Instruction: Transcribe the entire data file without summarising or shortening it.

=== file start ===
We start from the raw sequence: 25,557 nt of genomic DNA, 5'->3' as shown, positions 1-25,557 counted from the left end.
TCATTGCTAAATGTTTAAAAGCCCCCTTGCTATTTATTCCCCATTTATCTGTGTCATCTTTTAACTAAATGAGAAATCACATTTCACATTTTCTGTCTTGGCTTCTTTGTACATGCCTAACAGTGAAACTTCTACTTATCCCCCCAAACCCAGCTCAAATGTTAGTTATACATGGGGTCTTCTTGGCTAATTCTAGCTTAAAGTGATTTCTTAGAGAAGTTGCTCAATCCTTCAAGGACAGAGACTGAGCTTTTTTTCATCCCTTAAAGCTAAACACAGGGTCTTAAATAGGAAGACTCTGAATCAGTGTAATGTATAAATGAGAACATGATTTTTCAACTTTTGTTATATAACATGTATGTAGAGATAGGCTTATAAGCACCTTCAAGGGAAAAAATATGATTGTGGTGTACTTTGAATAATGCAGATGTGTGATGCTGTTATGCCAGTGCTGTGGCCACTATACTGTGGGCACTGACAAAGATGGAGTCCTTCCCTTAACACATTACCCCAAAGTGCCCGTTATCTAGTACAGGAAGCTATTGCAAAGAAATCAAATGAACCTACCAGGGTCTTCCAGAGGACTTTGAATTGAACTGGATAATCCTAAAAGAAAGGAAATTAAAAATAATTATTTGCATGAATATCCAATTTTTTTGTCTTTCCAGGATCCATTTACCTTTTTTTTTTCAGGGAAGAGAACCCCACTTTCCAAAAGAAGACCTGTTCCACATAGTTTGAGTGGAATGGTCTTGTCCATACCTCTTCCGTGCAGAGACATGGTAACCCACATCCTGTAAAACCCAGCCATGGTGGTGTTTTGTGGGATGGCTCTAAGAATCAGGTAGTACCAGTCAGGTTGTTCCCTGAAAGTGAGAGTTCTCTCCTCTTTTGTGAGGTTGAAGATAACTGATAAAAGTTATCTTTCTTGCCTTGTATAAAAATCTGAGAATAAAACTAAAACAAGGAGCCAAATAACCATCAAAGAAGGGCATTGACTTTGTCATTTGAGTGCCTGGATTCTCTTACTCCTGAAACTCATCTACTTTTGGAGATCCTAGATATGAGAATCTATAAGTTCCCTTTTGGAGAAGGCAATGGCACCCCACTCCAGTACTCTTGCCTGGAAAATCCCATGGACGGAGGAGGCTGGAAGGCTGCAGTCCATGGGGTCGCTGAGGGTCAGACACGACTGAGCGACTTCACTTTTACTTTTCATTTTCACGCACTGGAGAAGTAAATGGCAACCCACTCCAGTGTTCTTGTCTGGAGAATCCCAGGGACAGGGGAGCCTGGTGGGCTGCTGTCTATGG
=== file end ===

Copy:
We start from the raw sequence: 25,557 nt of genomic DNA, 5'->3' as shown, positions 1-25,557 counted from the left end.
TCATTGCTAAATGTTTAAAAGCCCCCTTGCTATTTATTCCCCATTTATCTGTGTCATCTTTTAACTAAATGAGAAATCACATTTCACATTTTCTGTCTTGGCTTCTTTGTACATGCCTAACAGTGAAACTTCTACTTATCCCCCCAAACCCAGCTCAAATGTTAGTTATACATGGGGTCTTCTTGGCTAATTCTAGCTTAAAGTGATTTCTTAGAGAAGTTGCTCAATCCTTCAAGGACAGAGACTGAGCTTTTTTTCATCCCTTAAAGCTAAACACAGGGTCTTAAATAGGAAGACTCTGAATCAGTGTAATGTATAAATGAGAACATGATTTTTCAACTTTTGTTATATAACATGTATGTAGAGATAGGCTTATAAGCACCTTCAAGGGAAAAAATATGATTGTGGTGTACTTTGAATAATGCAGATGTGTGATGCTGTTATGCCAGTGCTGTGGCCACTATACTGTGGGCACTGACAAAGATGGAGTCCTTCCCTTAACACATTACCCCAAAGTGCCCGTTATCTAGTACAGGAAGCTATTGCAAAGAAATCAAATGAACCTACCAGGGTCTTCCAGAGGACTTTGAATTGAACTGGATAATCCTAAAAGAAAGGAAATTAAAAATAATTATTTGCATGAATATCCAATTTTTTTGTCTTTCCAGGATCCATTTACCTTTTTTTTTTCAGGGAAGAGAACCCCACTTTCCAAAAGAAGACCTGTTCCACATAGTTTGAGTGGAATGGTCTTGTCCATACCTCTTCCGTGCAGAGACATGGTAACCCACATCCTGTAAAACCCAGCCATGGTGGTGTTTTGTGGGATGGCTCTAAGAATCAGGTAGTACCAGTCAGGTTGTTCCCTGAAAGTGAGAGTTCTCTCCTCTTTTGTGAGGTTGAAGATAACTGATAAAAGTTATCTTTCTTGCCTTGTATAAAAATCTGAGAATAAAACTAAAACAAGGAGCCAAATAACCATCAAAGAAGGGCATTGACTTTGTCATTTGAGTGCCTGGATTCTCTTACTCCTGAAACTCATCTACTTTTGGAGATCCTAGATATGAGAATCTATAAGTTCCCTTTTGGAGAAGGCAATGGCACCCCACTCCAGTACTCTTGCCTGGAAAATCCCATGGACGGAGGAGGCTGGAAGGCTGCAGTCCATGGGGTCGCTGAGGGTCAGACACGACTGAGCGACTTCACTTTTACTTTTCATTTTCACGCACTGGAGAAGTAAATGGCAACCCACTCCAGTGTTCTTGTCTGGAGAATCCCAGGGACAGGGGAGCCTGGTGGGCTGCTGTCTATGG